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Massachusetts Debates a Woman’s Right to Vote

Leading Massachusetts Suffragists

Massachusetts women quickly emerged as leaders in the suffrage movement. The Una, published in Providence and later in Boston, was the first women’s rights newspaper in the United States. The paper lasted from 1853 through 1855. Bostonian Caroline Dall regularly contributed to The Una. A reformer associated with many causes, Dall donated her journal, spanning 75 years, and other papers to the Massachusetts Historical Society.

Caroline Wells Healey Dall
Daguerreotype, circa 1854-1860

After escaping slavery in New York, Sojourner Truth moved to Florence, Massachusetts, in 1844 and became part of a network of reformers. She traveled and lectured in support of women’s rights and against slavery. In the 1860s, Truth started selling carte de visite photographs at her lectures to support herself and her causes. Americans often gathered these small, inexpensive photographs in albums that they kept in their parlors.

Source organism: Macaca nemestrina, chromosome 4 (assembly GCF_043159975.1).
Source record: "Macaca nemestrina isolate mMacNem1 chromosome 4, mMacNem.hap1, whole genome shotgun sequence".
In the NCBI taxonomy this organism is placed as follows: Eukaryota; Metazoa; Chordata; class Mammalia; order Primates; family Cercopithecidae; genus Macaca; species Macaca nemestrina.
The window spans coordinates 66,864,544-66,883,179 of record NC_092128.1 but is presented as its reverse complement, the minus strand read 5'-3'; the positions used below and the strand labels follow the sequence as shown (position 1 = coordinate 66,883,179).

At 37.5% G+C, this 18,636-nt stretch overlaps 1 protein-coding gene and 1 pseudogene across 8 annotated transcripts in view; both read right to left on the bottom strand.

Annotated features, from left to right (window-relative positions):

Sojourner Truth
carte de visite, [1863]

In 1847, Lucy Stone graduated from Oberlin College and became the first Massachusetts woman to earn an undergraduate degree. Stone helped organize the first national women’s rights conventions in Worcester in 1850 and 1851. In 1869, she founded the American Woman Suffrage Association in Boston. Susan B. Anthony and Elizabeth Cady Stanton opposed passing the 15th Amendment, which granted black men the right to vote. Stone and her group supported the measure, and earned a larger following. The next year, she began The Woman’s Journal, a weekly that advocated for women’s suffrage until the 19th Amendment was adopted. When Stone died in 1893, Henry Brown Blackwell and Alice Stone Blackwell, Stone’s husband and daughter respectively, edited the newspaper.

Lucy Stone
Photomechanical by Moss Eng. Co.
Representative Women
Engraving